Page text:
When 'Go for It' Goes Wrong
Published in the opinion section of The Orange County Register, July 7, 2006
Phil Mickelson's recent collapse to lose the U. S. Open was an ugly sight to behold—almost as atrocious as Jean Van de Velde's disconnect on the final hole to give away the British Open in 1999. What they had in common were a number of mental errors made under pressure, as well as an attitude.
The attitude was that "going for it," or playing aggressively, was the way to win in style no matter how huge the risk or consequences. The more risk, the better you look when you come out ahead. That is, if you come out ahead.
Mickelson had been dodging bogey bullets all day. He'd hit only two fairways and yet had managed to still be leading by two strokes with two holes to play. Standing on the 17th tee, you'd think it might have occurred to him and his caddy that he'd been wild with his driver, that it was time to stop tempting the golf gods, and that the smart thing to do was play conservatively to insure victory.
You'd think he'd recall how his improved course management had helped him to win two major championships and use this memory to resist the adrenaline rush and the devil's voice to pull out the driver.
The irony is that with his nine days of on-site preparation, detailed hole by hole notes, consulting coaches Rick Smith and Dave Pelz daily, and heavy reliance on his caddy, Mickelson still managed to revert back to his aggressive style of play in the heat of battle. Under pressure, even the best players tend to repeat their habitual mistakes—and that is exactly what Mickelson did.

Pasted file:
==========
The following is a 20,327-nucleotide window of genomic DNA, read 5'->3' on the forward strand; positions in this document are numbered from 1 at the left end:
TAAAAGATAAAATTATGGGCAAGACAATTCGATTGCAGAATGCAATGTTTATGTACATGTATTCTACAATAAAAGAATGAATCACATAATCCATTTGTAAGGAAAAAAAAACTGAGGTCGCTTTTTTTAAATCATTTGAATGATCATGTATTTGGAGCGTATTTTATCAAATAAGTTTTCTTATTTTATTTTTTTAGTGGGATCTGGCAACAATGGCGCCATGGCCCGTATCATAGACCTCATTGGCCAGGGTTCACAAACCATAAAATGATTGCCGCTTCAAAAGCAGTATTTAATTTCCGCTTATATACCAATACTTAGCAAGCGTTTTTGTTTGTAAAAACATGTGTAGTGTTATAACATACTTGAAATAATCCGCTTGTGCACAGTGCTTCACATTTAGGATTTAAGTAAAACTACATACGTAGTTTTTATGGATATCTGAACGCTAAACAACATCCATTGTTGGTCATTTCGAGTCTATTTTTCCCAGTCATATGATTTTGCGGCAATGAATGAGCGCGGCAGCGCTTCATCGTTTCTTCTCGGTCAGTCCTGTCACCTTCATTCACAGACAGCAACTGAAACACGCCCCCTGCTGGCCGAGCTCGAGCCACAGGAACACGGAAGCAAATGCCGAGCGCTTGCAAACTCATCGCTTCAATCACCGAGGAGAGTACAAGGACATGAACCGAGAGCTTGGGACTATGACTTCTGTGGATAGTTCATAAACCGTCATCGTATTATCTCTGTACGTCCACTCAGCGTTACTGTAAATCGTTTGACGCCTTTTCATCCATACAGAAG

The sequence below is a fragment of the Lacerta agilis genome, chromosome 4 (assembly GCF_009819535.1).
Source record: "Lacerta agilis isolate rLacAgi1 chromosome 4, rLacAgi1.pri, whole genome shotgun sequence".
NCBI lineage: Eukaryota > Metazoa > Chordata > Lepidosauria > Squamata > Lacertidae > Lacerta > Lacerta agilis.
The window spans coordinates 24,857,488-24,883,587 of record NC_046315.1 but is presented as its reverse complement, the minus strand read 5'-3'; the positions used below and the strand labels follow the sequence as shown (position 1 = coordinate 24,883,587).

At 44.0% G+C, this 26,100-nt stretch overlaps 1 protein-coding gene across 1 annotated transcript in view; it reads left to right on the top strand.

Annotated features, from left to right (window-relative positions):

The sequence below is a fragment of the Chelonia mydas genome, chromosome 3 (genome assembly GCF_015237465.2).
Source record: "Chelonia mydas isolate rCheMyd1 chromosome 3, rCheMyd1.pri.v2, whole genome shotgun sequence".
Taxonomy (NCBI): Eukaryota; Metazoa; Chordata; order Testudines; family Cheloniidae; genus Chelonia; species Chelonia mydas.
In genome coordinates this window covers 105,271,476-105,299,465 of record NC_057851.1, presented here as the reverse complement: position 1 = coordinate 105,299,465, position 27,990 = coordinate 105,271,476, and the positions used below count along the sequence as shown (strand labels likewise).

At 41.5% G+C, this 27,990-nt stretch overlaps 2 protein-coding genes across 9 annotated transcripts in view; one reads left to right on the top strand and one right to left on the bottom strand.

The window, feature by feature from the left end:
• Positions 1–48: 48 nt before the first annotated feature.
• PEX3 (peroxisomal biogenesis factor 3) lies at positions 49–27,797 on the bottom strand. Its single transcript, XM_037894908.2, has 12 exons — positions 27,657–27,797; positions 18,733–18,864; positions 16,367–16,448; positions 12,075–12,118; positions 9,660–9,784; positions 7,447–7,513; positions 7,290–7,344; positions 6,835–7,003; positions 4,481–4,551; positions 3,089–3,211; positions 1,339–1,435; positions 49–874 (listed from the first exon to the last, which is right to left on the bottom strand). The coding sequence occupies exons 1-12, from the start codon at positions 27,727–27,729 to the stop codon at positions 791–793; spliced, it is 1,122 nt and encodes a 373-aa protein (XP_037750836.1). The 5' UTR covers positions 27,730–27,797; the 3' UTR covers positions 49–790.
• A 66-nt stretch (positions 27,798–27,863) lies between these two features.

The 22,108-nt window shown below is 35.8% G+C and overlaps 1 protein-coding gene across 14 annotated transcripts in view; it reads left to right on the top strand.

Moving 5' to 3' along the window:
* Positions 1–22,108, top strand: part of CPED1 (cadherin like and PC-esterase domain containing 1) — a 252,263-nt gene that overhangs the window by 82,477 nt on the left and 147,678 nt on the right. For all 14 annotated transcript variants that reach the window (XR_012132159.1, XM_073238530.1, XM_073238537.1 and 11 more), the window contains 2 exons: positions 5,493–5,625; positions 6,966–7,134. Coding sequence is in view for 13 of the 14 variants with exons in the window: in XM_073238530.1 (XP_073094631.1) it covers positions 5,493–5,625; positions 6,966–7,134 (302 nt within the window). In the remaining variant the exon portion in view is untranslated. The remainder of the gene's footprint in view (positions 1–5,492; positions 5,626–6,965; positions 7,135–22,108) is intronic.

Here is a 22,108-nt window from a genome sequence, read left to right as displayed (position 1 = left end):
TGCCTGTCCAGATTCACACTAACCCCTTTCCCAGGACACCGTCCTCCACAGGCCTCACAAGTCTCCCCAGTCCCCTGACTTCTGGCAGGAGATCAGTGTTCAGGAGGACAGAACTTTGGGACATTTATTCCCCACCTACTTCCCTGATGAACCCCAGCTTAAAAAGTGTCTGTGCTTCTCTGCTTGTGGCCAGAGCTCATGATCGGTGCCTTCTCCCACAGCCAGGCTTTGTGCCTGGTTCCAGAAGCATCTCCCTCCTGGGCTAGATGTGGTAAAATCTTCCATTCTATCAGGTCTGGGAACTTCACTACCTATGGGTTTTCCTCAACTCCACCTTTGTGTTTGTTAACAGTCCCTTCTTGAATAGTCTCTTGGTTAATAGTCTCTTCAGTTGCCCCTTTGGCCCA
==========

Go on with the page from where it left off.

His caddy should have refused to let Phil hit driver on the last two holes. He should have handed him his four wood or 3 iron and walked away with the clubs. Instead, we almost had to hide our eyes from the ensuing meltdown. It was like watching the final scenes of a reality version of the movie Tin Cup.
Mickelson's fans and even some sports writers have written they love Phil's style, no matter what the result. To me, this is just foolish. They don't understand competitive golf or what it means to be in a position to win a major championship. Nor do they understand the mental errors that occur under pressure.
To suggest that we "need" Mickelson's dare-devil show of bravado to counter the more mechanical and level-headed Tiger Woods is like saying that the Romans "needed" their gladiators to be jousting and then thrown to the lions for their entertainment. Mickelson's job was to win the championship—not to thrill his fans doing it. And certainly not to be devoured by the lions of disgrace, shame and humiliation.
His "go for it" style of play may be seen as a metaphor for those who embrace it as a philosophy of life. It comes in various renditions: pushing the body in extreme ways and conditions until it breaks down; refusing to take past mistakes into consideration in the present; putting oneself in harm's way; taking fool-hardy risks that endanger self and others by unsafe driving; shoplifting; abusing credit and piling up debt; cheating in marriages; bending the laws in business to get ahead; fabricating research results in the hope of gaining fame and fortune; plagiarizing or outright lying and deception in a book if it promises to be a best-seller; fudging on a résumé to get a job; and pushing the limits with friends and family if the potential pay-off seems high enough.
"Go for it" may be an attractive slogan in a world where nothing short of extreme behavior gets anyone's attention and where competition invites taking chances to get ahead. But whether its trying to win a major golf tournament or trying to win in life, risk-taking needs to be tempered by careful course management.
Steven Hendlin is a clinical and sports psychologist in Newport Beach who writes the "Shrink Rap" column for Coast Magazine.